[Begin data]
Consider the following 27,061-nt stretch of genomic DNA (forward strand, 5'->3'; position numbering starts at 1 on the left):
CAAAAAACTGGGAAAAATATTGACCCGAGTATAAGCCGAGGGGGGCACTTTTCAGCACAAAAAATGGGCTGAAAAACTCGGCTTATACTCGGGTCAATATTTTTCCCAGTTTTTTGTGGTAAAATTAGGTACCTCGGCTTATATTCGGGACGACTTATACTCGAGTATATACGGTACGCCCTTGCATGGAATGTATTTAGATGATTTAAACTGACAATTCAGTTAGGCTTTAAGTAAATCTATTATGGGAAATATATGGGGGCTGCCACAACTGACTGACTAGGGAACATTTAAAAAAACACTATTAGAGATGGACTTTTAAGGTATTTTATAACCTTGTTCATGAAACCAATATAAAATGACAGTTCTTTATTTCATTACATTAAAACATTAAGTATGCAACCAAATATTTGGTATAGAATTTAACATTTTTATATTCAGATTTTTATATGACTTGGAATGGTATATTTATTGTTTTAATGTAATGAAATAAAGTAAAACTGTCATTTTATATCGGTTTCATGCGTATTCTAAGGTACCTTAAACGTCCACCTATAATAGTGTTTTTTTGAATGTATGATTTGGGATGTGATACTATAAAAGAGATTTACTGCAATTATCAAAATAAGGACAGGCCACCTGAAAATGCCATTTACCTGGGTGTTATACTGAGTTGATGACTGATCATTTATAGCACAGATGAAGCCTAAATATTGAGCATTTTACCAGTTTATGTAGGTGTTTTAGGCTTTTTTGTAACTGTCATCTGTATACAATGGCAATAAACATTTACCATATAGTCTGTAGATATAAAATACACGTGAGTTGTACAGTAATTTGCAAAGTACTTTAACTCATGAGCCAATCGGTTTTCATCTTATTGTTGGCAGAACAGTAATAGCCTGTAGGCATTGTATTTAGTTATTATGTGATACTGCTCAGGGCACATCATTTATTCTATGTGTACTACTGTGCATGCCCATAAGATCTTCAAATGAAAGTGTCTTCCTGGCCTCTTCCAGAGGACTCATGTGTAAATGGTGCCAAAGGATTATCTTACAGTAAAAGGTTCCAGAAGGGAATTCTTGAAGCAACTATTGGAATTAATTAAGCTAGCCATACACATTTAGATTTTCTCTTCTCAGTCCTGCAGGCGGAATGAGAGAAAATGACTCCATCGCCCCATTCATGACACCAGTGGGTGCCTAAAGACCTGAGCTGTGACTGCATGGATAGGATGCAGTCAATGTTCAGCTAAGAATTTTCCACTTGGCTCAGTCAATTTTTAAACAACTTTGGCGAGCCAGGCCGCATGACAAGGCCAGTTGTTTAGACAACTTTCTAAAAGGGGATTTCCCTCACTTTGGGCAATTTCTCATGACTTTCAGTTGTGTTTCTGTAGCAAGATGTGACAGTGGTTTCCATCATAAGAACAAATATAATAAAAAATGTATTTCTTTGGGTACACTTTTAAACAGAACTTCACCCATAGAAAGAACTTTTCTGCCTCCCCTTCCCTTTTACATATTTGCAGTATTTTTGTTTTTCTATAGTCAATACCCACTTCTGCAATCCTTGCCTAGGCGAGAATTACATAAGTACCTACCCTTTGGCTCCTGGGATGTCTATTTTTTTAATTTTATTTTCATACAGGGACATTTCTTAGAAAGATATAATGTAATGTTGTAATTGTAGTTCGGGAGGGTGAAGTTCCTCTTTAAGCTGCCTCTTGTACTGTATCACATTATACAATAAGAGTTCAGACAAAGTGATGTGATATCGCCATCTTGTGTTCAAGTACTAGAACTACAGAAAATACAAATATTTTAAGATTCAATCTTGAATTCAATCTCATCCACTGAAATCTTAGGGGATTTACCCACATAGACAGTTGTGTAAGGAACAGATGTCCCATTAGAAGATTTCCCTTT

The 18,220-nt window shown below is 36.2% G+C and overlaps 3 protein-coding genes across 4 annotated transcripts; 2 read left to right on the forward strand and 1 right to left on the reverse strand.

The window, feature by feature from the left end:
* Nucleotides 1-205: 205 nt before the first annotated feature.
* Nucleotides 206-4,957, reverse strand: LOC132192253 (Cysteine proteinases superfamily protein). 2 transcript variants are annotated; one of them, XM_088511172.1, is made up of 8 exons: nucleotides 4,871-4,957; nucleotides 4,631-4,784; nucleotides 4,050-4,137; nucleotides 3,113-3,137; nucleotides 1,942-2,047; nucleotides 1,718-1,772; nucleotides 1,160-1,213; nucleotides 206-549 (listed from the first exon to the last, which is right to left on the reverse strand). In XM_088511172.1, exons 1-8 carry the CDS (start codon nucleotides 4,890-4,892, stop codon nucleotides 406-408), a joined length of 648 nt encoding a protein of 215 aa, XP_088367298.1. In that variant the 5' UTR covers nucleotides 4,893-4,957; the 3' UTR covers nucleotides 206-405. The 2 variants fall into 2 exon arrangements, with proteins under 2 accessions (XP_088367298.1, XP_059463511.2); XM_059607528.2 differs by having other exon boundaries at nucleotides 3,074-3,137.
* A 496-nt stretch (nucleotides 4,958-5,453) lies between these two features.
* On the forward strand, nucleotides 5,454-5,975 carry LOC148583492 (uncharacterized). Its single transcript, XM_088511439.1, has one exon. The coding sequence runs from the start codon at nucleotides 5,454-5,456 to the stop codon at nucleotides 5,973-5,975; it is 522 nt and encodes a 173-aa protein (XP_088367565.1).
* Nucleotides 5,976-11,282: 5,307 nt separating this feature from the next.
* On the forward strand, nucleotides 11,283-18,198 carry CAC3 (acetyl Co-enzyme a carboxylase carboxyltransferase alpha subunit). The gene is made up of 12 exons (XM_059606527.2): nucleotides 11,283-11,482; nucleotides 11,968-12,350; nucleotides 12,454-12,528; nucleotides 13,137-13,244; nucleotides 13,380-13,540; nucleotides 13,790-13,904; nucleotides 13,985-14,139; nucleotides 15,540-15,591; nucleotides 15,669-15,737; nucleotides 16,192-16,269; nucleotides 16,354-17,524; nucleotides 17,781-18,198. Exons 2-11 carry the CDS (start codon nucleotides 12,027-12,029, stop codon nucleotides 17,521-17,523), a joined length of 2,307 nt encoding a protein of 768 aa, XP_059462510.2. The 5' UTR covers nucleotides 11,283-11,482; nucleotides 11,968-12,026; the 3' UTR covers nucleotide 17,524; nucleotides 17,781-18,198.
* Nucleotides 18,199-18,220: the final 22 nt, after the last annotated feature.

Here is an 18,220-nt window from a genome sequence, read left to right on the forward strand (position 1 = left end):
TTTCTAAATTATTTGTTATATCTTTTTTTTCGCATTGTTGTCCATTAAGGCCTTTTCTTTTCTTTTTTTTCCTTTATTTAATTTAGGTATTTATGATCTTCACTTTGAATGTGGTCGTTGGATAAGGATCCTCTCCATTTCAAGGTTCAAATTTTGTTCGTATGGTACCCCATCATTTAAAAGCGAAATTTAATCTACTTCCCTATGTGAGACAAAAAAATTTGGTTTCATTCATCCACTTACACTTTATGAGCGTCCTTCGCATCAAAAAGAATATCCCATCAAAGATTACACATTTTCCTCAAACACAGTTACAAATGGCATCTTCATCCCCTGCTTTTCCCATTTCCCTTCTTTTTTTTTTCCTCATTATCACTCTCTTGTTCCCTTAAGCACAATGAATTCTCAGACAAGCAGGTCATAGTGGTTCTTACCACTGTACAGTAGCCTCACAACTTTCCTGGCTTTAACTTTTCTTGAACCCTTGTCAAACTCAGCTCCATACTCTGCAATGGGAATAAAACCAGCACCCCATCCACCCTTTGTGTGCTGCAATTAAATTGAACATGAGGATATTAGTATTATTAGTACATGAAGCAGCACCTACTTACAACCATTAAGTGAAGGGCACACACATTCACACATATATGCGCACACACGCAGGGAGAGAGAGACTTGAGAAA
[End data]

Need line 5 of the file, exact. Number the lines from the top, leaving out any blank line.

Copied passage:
* Nucleotides 1-205: 205 nt before the first annotated feature.